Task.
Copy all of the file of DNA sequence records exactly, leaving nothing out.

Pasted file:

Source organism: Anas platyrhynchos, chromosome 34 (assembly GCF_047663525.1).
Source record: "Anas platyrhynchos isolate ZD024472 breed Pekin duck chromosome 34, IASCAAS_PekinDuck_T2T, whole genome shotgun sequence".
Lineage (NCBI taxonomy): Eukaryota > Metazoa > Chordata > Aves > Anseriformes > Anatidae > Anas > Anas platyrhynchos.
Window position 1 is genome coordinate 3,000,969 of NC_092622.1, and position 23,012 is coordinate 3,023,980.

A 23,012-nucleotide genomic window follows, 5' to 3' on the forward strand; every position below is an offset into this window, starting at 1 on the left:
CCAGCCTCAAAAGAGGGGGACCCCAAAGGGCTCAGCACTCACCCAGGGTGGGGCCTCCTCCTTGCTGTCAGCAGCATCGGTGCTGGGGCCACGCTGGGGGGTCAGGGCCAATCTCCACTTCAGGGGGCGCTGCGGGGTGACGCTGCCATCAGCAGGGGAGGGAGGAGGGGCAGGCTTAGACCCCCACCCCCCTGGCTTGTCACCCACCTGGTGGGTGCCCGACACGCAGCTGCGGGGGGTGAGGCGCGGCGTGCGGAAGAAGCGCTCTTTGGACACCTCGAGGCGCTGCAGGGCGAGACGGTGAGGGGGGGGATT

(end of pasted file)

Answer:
Source organism: Anas platyrhynchos, chromosome 34 (assembly GCF_047663525.1).
Source record: "Anas platyrhynchos isolate ZD024472 breed Pekin duck chromosome 34, IASCAAS_PekinDuck_T2T, whole genome shotgun sequence".
Lineage (NCBI taxonomy): Eukaryota > Metazoa > Chordata > Aves > Anseriformes > Anatidae > Anas > Anas platyrhynchos.
Window position 1 is genome coordinate 3,000,969 of NC_092622.1, and position 23,012 is coordinate 3,023,980.

A 23,012-nucleotide genomic window follows, 5' to 3' on the forward strand; every position below is an offset into this window, starting at 1 on the left:
CCAGCCTCAAAAGAGGGGGACCCCAAAGGGCTCAGCACTCACCCAGGGTGGGGCCTCCTCCTTGCTGTCAGCAGCATCGGTGCTGGGGCCACGCTGGGGGGTCAGGGCCAATCTCCACTTCAGGGGGCGCTGCGGGGTGACGCTGCCATCAGCAGGGGAGGGAGGAGGGGCAGGCTTAGACCCCCACCCCCCTGGCTTGTCACCCACCTGGTGGGTGCCCGACACGCAGCTGCGGGGGGTGAGGCGCGGCGTGCGGAAGAAGCGCTCTTTGGACACCTCGAGGCGCTGCAGGGCGAGACGGTGAGGGGGGGGATT